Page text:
Season Preps in Guatemala

Marathon Mountain Bike racing is similar to being a smart investor as it requires a pile of time invested into training during the offseason to prepare for the payoff later in the season when the big races come around.  It can be easy to lose your focus in the middle of Winter when the weather is challenging and there’s no real immediate pay off for the hard work but this is when seasons are made and lost.  It’s common to be putting in 25 hours + per week on the bike so its nice to have accommodating weather!  

Having raced for 15 years it can get monopolous putting this time in every winter so I’ve found it beneficial to mix things up to keep the motivation high and mind and body raring to go year after year!  Travelling so much I sometimes get asked if I don’t like Canada or if I’m not close to my family and friends there.  It’s actually the opposite as Canada is my favourite place in the World as the more I travel the more I appreciate it.  I’m lucky to have a very solid and supportive group of family and friends and a team in Kona which gives me a home base stronger then can be imagined.  This gives me the courage and ability to ante up and explore the farthest corners of this earth, knowing theres always a safe and welcoming home base to return to.  It’s an important to tool in being able to let go and roll with the ups and downs that come with exploring this World.

Having spent parts of 8 winter training on the West Coast of Canada in Victoria BC it’s created an amazing training grounds with endless trails, plenty of road options and always a group to ride with.  The weather is even alright most days, averaging between 6 & 8 degrees, cloudy with possible rain but the air is always clean and fresh.   Its no surprise many of Canada’s top athletes call this place home.  It’s a gratifying place to train but there comes a point in which you stop really expanding your mind and the spirit starts to dwindle a bit.  Thus I’ve opted to mix things up and have spent past winters training in Australia, Asia, Central America and Indonesia.  

This winter Guatemala was chosen, partly to take part in the El Reto de Quetzal race, partly to study spanish,  and partly to try out an experiment and to see how training at altitude would payoff.  Having good succese riding at altitude in India and Nepal last fall and the amazing feeling of having 3 lungs after returning to lower altitudes it gave me the inspiration to explore this avenue a little further.  Doing a bit of research and with past experiences  I’ve come to my own conclusions to what should work and it seems living and training at altitudes between 2200 M and 2600 M seem ideal Anything lower and the concentration of oxygen in the air is still high enough that it may limit adaptations, while any higher and there is not enough oxygen to be able to push yourself hard enoughto keep your muscles strong.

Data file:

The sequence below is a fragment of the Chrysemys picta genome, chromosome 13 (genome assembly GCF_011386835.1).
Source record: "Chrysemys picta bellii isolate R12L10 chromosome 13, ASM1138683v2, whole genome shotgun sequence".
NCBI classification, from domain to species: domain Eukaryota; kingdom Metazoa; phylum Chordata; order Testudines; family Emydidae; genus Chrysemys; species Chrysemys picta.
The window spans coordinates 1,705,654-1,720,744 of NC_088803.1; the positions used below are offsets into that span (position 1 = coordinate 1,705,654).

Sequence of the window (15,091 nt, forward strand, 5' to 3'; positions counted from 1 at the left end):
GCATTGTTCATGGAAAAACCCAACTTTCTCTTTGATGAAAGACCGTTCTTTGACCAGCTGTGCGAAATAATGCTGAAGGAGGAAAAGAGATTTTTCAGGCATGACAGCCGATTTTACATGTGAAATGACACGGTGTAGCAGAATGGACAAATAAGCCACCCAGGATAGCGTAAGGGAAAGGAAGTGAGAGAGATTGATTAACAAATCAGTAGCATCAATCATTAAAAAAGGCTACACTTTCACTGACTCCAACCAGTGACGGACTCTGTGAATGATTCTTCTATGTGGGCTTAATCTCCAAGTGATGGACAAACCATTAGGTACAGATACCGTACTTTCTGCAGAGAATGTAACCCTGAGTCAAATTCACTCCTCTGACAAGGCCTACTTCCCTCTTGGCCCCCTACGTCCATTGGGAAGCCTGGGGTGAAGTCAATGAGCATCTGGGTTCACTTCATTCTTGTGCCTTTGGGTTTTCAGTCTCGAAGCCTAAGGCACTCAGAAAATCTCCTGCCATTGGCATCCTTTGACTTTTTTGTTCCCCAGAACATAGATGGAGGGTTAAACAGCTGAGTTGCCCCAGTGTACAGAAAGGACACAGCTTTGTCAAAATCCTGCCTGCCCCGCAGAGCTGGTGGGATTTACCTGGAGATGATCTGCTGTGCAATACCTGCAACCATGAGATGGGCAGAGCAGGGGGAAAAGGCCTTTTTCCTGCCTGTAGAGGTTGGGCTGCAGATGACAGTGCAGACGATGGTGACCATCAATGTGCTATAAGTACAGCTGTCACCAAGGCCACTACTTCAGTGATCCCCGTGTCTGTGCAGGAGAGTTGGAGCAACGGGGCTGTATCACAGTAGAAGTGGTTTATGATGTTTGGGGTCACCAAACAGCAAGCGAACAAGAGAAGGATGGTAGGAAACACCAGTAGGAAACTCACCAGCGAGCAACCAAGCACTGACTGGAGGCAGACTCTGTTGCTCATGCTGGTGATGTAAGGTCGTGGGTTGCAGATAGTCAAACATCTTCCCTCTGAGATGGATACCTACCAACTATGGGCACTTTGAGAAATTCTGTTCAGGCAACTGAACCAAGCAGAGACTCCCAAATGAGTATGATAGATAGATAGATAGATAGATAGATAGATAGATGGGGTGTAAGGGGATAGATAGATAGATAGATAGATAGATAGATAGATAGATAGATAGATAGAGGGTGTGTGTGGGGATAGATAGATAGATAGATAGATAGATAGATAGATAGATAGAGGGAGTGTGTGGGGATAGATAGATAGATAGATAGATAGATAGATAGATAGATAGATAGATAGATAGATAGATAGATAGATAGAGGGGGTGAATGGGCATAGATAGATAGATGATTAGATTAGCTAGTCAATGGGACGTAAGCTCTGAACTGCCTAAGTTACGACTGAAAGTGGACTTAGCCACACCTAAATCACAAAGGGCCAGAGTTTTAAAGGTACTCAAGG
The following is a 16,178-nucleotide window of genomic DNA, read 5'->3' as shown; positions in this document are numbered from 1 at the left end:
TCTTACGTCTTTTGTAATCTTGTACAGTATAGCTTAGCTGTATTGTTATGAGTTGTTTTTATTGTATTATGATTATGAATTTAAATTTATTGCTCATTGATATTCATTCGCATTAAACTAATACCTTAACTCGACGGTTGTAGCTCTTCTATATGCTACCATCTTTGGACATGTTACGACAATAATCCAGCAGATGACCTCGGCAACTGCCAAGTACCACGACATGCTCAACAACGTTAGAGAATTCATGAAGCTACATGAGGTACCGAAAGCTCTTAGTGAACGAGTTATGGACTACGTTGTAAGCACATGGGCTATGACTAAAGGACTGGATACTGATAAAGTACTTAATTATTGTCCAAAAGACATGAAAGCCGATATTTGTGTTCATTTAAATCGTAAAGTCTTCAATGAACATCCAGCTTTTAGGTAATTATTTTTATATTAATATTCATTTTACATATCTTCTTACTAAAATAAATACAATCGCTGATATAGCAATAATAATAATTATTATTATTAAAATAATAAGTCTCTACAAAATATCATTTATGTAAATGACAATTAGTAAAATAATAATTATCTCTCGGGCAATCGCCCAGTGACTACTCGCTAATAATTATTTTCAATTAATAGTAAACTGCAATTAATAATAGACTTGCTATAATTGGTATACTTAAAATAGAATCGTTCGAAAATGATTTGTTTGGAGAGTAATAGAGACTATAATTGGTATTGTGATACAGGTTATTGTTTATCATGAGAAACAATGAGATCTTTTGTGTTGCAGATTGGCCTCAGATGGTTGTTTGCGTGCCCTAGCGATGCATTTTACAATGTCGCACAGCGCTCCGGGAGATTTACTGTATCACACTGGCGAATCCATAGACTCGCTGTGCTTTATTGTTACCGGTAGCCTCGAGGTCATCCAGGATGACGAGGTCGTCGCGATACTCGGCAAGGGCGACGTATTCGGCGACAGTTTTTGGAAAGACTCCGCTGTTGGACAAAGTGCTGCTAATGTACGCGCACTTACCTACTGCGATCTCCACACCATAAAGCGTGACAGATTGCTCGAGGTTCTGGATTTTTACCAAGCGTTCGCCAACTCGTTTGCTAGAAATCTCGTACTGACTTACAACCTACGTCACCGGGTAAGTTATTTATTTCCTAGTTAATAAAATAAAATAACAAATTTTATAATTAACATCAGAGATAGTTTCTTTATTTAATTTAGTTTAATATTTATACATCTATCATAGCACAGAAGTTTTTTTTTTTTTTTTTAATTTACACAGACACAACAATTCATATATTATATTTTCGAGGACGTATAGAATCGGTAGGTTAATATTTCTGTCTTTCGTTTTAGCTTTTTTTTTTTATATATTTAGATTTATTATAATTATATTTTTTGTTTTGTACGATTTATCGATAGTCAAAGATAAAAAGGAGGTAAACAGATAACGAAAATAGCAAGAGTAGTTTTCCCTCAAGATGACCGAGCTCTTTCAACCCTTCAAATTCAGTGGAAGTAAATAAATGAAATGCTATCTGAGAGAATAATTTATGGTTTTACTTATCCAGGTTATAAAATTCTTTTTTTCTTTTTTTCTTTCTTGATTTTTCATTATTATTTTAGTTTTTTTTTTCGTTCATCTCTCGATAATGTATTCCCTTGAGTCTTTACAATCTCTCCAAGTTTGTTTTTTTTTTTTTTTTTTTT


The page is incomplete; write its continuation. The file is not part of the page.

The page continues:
The idea is that the body will increase the volume of oxygen carrying red blood cells, become more efficient at using oxygen, and due to the lack of oxygen both the lungs and heart will have to work at an elevated intensity.  It also seems to be important to brake up the altitude training with retreats to lower elevations to help with recovery, to put in some strong efforts in oxygen rich air and once you return to altitude the body re-kickstarts the adaptations.  Time will tell but things are on track right now with the body showing nice improvements every week.

Guatemala itself is a compelling country shaking with the action associated with  being a developing 3rd World Country.  At first it can be a bit overwhelming but after awhile it all starts to feel pretty normal and you learn what is actually risky, and what just seems risky.  At first glance the traffic seems chaotic, which it is, but with all the dogs, chickens, people and other objects all over he roads the traffic is generally slow and everyone is aware.  Personally I’ve had more troubles in 1st world countries like Australia and America in which the traffic is travelling at high speeds on standardized highways and the drivers get complacent and often get distracted by there phones or have some issues with themselves and hate cyclists for some personal reason.